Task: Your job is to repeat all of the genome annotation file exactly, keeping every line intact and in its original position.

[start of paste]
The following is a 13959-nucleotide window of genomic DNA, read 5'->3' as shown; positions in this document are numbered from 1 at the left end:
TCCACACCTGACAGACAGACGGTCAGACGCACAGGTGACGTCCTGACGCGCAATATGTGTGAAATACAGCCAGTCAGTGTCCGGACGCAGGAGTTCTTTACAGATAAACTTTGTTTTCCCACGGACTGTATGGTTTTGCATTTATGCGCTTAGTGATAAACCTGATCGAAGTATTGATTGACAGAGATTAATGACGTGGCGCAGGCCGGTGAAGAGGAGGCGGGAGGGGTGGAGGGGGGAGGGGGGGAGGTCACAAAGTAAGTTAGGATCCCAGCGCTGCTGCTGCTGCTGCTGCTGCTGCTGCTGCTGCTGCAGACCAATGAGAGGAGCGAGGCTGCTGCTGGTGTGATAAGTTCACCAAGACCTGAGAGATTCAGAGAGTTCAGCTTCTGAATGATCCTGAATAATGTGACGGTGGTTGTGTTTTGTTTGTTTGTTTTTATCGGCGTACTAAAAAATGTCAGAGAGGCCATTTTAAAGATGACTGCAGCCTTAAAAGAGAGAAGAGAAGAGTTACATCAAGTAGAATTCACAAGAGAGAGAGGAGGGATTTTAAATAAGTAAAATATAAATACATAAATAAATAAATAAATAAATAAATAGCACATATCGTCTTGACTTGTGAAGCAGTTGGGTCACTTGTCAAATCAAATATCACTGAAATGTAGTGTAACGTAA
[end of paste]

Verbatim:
The following is a 13959-nucleotide window of genomic DNA, read 5'->3' as shown; positions in this document are numbered from 1 at the left end:
TCCACACCTGACAGACAGACGGTCAGACGCACAGGTGACGTCCTGACGCGCAATATGTGTGAAATACAGCCAGTCAGTGTCCGGACGCAGGAGTTCTTTACAGATAAACTTTGTTTTCCCACGGACTGTATGGTTTTGCATTTATGCGCTTAGTGATAAACCTGATCGAAGTATTGATTGACAGAGATTAATGACGTGGCGCAGGCCGGTGAAGAGGAGGCGGGAGGGGTGGAGGGGGGAGGGGGGGAGGTCACAAAGTAAGTTAGGATCCCAGCGCTGCTGCTGCTGCTGCTGCTGCTGCTGCTGCTGCTGCAGACCAATGAGAGGAGCGAGGCTGCTGCTGGTGTGATAAGTTCACCAAGACCTGAGAGATTCAGAGAGTTCAGCTTCTGAATGATCCTGAATAATGTGACGGTGGTTGTGTTTTGTTTGTTTGTTTTTATCGGCGTACTAAAAAATGTCAGAGAGGCCATTTTAAAGATGACTGCAGCCTTAAAAGAGAGAAGAGAAGAGTTACATCAAGTAGAATTCACAAGAGAGAGAGGAGGGATTTTAAATAAGTAAAATATAAATACATAAATAAATAAATAAATAAATAAATAGCACATATCGTCTTGACTTGTGAAGCAGTTGGGTCACTTGTCAAATCAAATATCACTGAAATGTAGTGTAACGTAA